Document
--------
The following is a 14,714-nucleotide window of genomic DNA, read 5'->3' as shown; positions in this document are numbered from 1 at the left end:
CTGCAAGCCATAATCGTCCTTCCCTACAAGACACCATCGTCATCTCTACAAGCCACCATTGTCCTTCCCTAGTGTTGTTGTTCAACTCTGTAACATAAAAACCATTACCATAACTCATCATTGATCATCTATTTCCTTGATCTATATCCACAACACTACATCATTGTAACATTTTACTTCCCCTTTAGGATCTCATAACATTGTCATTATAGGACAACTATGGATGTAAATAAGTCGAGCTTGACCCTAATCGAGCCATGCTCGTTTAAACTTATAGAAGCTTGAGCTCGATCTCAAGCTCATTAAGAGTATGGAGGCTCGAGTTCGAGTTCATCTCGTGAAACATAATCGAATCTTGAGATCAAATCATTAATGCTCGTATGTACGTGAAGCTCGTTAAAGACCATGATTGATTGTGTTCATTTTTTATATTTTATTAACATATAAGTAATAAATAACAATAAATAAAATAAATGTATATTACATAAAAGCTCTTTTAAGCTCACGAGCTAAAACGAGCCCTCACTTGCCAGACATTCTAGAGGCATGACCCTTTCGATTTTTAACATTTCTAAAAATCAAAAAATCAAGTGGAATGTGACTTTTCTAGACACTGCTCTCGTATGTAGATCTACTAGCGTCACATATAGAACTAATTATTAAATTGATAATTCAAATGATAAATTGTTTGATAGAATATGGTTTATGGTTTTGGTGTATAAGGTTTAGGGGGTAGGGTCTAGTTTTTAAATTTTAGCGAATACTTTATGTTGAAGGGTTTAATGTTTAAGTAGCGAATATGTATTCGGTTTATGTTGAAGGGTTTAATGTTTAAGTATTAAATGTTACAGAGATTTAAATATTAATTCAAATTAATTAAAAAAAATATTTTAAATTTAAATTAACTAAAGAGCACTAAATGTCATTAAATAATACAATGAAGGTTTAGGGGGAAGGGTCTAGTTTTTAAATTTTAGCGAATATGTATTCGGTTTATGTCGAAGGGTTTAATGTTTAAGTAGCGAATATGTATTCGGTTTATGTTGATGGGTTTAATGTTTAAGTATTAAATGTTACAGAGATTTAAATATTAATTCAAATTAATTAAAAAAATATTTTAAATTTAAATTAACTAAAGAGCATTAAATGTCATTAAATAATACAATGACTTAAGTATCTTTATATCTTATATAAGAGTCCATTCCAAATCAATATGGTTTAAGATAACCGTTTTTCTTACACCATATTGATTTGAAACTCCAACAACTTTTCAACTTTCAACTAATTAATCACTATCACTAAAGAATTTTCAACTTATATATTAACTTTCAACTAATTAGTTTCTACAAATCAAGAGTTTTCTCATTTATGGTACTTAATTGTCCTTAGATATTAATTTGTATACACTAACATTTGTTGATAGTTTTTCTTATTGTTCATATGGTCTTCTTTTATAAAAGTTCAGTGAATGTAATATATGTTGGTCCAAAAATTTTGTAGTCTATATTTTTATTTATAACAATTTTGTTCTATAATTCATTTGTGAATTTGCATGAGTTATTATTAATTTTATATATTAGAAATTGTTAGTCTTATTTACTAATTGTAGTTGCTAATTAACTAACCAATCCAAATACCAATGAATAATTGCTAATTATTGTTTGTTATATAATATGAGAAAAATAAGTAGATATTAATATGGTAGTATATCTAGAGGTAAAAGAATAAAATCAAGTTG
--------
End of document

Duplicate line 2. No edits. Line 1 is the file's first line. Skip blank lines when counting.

CTGCAAGCCATAATCGTCCTTCCCTACAAGACACCATCGTCATCTCTACAAGCCACCATTGTCCTTCCCTAGTGTTGTTGTTCAACTCTGTAACATAAAAACCATTACCATAACTCATCATTGATCATCTATTTCCTTGATCTATATCCACAACACTACATCATTGTAACATTTTACTTCCCCTTTAGGATCTCATAACATTGTCATTATAGGACAACTATGGATGTAAATAAGTCGAGCTTGACCCTAATCGAGCCATGCTCGTTTAAACTTATAGAAGCTTGAGCTCGATCTCAAGCTCATTAAGAGTATGGAGGCTCGAGTTCGAGTTCATCTCGTGAAACATAATCGAATCTTGAGATCAAATCATTAATGCTCGTATGTACGTGAAGCTCGTTAAAGACCATGATTGATTGTGTTCATTTTTTATATTTTATTAACATATAAGTAATAAATAACAATAAATAAAATAAATGTATATTACATAAAAGCTCTTTTAAGCTCACGAGCTAAAACGAGCCCTCACTTGCCAGACATTCTAGAGGCATGACCCTTTCGATTTTTAACATTTCTAAAAATCAAAAAATCAAGTGGAATGTGACTTTTCTAGACACTGCTCTCGTATGTAGATCTACTAGCGTCACATATAGAACTAATTATTAAATTGATAATTCAAATGATAAATTGTTTGATAGAATATGGTTTATGGTTTTGGTGTATAAGGTTTAGGGGGTAGGGTCTAGTTTTTAAATTTTAGCGAATACTTTATGTTGAAGGGTTTAATGTTTAAGTAGCGAATATGTATTCGGTTTATGTTGAAGGGTTTAATGTTTAAGTATTAAATGTTACAGAGATTTAAATATTAATTCAAATTAATTAAAAAAAATATTTTAAATTTAAATTAACTAAAGAGCACTAAATGTCATTAAATAATACAATGAAGGTTTAGGGGGAAGGGTCTAGTTTTTAAATTTTAGCGAATATGTATTCGGTTTATGTCGAAGGGTTTAATGTTTAAGTAGCGAATATGTATTCGGTTTATGTTGATGGGTTTAATGTTTAAGTATTAAATGTTACAGAGATTTAAATATTAATTCAAATTAATTAAAAAAATATTTTAAATTTAAATTAACTAAAGAGCATTAAATGTCATTAAATAATACAATGACTTAAGTATCTTTATATCTTATATAAGAGTCCATTCCAAATCAATATGGTTTAAGATAACCGTTTTTCTTACACCATATTGATTTGAAACTCCAACAACTTTTCAACTTTCAACTAATTAATCACTATCACTAAAGAATTTTCAACTTATATATTAACTTTCAACTAATTAGTTTCTACAAATCAAGAGTTTTCTCATTTATGGTACTTAATTGTCCTTAGATATTAATTTGTATACACTAACATTTGTTGATAGTTTTTCTTATTGTTCATATGGTCTTCTTTTATAAAAGTTCAGTGAATGTAATATATGTTGGTCCAAAAATTTTGTAGTCTATATTTTTATTTATAACAATTTTGTTCTATAATTCATTTGTGAATTTGCATGAGTTATTATTAATTTTATATATTAGAAATTGTTAGTCTTATTTACTAATTGTAGTTGCTAATTAACTAACCAATCCAAATACCAATGAATAATTGCTAATTATTGTTTGTTATATAATATGAGAAAAATAAGTAGATATTAATATGGTAGTATATCTAGAGGTAAAAGAATAAAATCAAGTTG